• Developing Doomed Characters: A mainstay trait of the series that continues here, uninterrupted.
  • Distressed Damsel: Iris disappears, her frantic, screaming image on Kevin's phone giving him hope that she is still alive.
  • Domestic Abuser: Clay in Dante The Great. Too bad for him his girlfriend is in the employ of a Serial Killer.
  • Driven to Madness: Whatever Mirror!Alfonso did to Marta, it apparently left her screaming insane.
  • Dropped a Bridge on Him: The fight between the porn director and the model is ended by a police car flipping through the air and landing on their taxi, killing all three people inside.
  • Drunk on the Dark Side: Dante in Dante the Great. When he discovers what he needs to do to fuel his cloak's powers, he is initially hesitant, but soon becomes intoxicated with the things the cloak lets him do.
  • Even Evil Has Loved Ones: It's implied that Dante genuinely cares for Scarlett, up until she turns him in to the police.
  • Even Evil Has Standards: Dante in Dante the Great kills his assistant's abusive boyfriend, apparently as punishment for said abuse, even commenting "What a dick."
    • The parallel Alphonso is apparently deeply disturbed by what happens during his off-screen encounter with main-world Marta in Parallel Monsters. Doesn't stop him from trying to kill main-world Alphonso. Also played straight with parallel-Marta, who kills parallel-Alpohonso because she thinks he hit her.
  • Everybody Calls Him "Barkeep": Two of the gang in Bonestorm are only referred to by the others as Camera Guy and Gas Money Kid.
  • Evil Sounds Deep: The occult chant in Bonestorm.
  • Eye Scream: It's implied that watching the vignettes on YouTube is making people's eyes bleed.
  • Fan Disservice: A shot of a naked grandmother who has to be at least in her 70s. Also, Mirror!Marta and her very prominent Vagina Dentata.
  • Fanservice: Averted. A short sequence of a woman stripping for an amateur porn director in Vicious Circles initially looks like it's going to be this, but quickly turns to Fan Disservice when she pulls a gun and turns the tables on him.
    • Iris briefly flashes the camera in the opening segment, but it's heavily distorted.
  • Faux Affably Evil: Dante in Dante the Great. He has stage presence and charisma when things are going right, but the instant the smallest thing escapes his control he starts losing his temper. He even makes a series of Lame Puns when using the cloak to fight off a SWAT team.
  • Flipping the Bird: One of the skeletons in Bonestorm does this just before exploding from a firework.
  • Foreshadowing: In the wake of the skate park brawl the blonde skater scoffs at his friend, saying that in a life-or-death fight his friend would leave him to die. At the end the Skullfaces overwhelm him as he tells his friend to save himself. Prompting his friend to sucessfully rescue him and finish off the undead with illegal fireworks.
  • From Nobody to Nightmare: The title character of Dante The Great. He starts out as an unemployed trailer park hick who constantly fumbles amateur magic tricks to the amusement of his friends. All that changes when he finds a magician's cloak imbued with frightening supernatural power.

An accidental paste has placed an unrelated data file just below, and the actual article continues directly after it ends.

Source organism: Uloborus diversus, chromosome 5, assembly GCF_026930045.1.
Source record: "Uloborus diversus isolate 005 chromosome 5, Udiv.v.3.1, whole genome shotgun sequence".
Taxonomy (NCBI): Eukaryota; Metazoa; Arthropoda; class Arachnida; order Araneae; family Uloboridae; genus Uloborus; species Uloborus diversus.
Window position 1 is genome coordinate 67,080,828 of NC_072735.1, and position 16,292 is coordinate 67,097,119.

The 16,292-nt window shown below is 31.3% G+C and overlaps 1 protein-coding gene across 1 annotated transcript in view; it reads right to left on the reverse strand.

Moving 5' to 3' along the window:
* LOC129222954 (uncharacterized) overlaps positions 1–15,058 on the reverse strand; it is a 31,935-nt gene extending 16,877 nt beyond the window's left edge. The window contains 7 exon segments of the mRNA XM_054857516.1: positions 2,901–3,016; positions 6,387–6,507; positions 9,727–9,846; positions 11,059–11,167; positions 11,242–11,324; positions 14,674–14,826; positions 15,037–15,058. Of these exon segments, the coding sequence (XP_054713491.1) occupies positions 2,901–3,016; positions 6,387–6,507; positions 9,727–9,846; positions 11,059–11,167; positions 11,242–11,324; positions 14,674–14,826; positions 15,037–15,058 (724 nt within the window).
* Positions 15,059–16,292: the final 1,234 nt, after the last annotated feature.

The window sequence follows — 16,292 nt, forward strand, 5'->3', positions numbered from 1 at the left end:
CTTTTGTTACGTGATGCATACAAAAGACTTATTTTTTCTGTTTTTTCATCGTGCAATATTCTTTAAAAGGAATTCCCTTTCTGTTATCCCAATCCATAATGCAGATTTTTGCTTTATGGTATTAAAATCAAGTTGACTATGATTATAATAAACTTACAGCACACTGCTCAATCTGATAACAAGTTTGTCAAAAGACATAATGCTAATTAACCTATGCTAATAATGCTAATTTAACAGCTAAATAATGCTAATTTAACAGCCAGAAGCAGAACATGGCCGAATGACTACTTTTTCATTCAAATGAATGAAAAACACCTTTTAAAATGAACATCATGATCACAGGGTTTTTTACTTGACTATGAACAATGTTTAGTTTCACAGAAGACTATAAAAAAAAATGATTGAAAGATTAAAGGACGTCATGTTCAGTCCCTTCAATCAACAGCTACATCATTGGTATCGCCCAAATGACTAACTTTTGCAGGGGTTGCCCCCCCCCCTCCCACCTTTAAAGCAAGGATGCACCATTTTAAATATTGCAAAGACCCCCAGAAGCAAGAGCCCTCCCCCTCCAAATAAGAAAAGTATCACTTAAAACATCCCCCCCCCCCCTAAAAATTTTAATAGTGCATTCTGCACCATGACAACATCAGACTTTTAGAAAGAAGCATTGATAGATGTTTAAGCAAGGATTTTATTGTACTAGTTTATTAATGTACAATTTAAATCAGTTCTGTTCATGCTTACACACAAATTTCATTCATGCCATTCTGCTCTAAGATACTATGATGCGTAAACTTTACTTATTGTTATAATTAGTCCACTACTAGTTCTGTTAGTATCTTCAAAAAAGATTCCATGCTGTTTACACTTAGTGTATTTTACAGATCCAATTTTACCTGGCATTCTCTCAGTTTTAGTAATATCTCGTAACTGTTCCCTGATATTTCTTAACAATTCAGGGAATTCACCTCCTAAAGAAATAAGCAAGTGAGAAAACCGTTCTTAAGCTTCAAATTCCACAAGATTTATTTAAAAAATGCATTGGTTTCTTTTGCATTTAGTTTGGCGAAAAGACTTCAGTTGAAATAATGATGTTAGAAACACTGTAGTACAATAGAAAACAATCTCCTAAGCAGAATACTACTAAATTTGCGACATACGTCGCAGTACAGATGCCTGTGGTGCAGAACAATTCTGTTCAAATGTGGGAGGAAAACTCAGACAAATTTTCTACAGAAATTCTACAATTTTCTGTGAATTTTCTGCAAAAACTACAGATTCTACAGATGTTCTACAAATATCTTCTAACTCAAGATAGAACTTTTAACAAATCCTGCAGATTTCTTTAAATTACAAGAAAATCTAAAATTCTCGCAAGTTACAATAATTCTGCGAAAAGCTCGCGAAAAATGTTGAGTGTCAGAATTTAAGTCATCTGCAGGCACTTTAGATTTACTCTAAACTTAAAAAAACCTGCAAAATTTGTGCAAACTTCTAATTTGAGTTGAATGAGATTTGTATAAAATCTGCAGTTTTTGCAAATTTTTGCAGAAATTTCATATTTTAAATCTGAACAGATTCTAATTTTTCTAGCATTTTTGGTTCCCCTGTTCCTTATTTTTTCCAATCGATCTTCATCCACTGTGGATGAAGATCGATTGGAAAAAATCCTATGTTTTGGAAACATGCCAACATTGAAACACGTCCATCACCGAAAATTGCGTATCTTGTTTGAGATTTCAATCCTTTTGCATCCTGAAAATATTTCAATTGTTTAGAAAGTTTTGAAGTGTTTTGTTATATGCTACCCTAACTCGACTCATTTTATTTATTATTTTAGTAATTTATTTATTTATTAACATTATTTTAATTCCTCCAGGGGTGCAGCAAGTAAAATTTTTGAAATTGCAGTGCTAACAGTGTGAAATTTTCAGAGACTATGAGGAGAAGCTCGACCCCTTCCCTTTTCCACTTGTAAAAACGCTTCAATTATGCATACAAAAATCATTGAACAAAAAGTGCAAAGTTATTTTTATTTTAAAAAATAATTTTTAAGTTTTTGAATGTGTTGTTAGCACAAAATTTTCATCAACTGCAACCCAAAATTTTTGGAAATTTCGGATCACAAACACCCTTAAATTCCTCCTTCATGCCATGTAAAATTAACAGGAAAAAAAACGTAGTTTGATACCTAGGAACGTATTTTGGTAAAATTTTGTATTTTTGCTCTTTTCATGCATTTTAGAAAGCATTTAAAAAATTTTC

• Funny Background Event: The blood from Camera Guy's severed arm catches fire. Cut to Danny and Jason continuing to fight for their lives while Camera Guy runs past in the background, screaming, flailing and on fire.
  • Game Face: When preparing to attack with their genitalia the titular beings of Parallel Monsters radiate red light from their eyes and mouths.
  • Groin Attack: Alfonso escapes from an attacking monster by skewering its demonic phallus with the screwdriver he carries.
    • Inverted when the mirror-Alfonso is shown being devoured alive by his wife's Vagina Dentata.
    • Threatened by a woman to a skeezy porn producer in the wraparound story.
  • Hope Spot: Scarlett kills Dante and burns the cloak, only for it to appear again, unharmed in her house, where it promptly seizes her.
    • Kevin catches up with the icecream truck holding Iris, but it's a trap, and Iris was Dead All Along.
  • Historical-Domain Character: Harry Houdini had a brief relationship with the cloak that empowers Dante The Great. He got wise and chucked it.
  • Hoist by His Own Petard: Scarlett uses a rope trick that Dante himself taught her to feed him to the cloak.
  • Humanoid Abomination: A recurring theme of the series, it reaches ludicrous extremes in Parallel Monsters.
  • I Have Your Wife: At the film's climax it's fairly obvious that Iris on the TV screen is under the control of someone or something else and Kevin carries out "her" orders in order to stop her hurting herself. It turns out she was Dead All Along.
  • Improbable Infant Survival: Only one child is implied to be involved in any of the movie (the one recording the gangbangers' party), and they are expressly spared the events they witnessed.
  • Ironic Echo: Deliberately invoked by Scarlett at the end of Dante the Great.
    • Bonestorm has one skater mockingly insist that his friend would abandon him in a moment if things got dangerous. His friend comes through.
  • Jumping Off the Slippery Slope: Dante again. Once he realizes what the cloak needs to fuel its powers, it doesn't take him long to start doing it as a simple matter of course.
  • Karmic Death: Many.
    • Dante the Great: Clay, Scarlett's abusive boyfriend, as well as Dante himself.
    • Parallel Monsters: Inverted: Both versions of Alfonso end up hurting the other's version of Marta, but it's through mutual misunderstanding and fear rather than malice. Both end up being killed for things that their mirror!version did.
    • Bonestorm: The skateboarders have very little in the way of redeeming features and it's implied that karma plays a hand in their demise.
  • Ludicrous Gibs: Vicious Circles invokes this trope throughout, but most brutally when the ice cream truck strikes a police officer so hard that he explodes, his twitching arm landing at Kevin's feet.
  • Made of Plasticine: The Skull Faces die from one or two good whacks with a skateboard deck. And then avert this trope, by rising from the dead repeatedly until they are nothing but skeletons.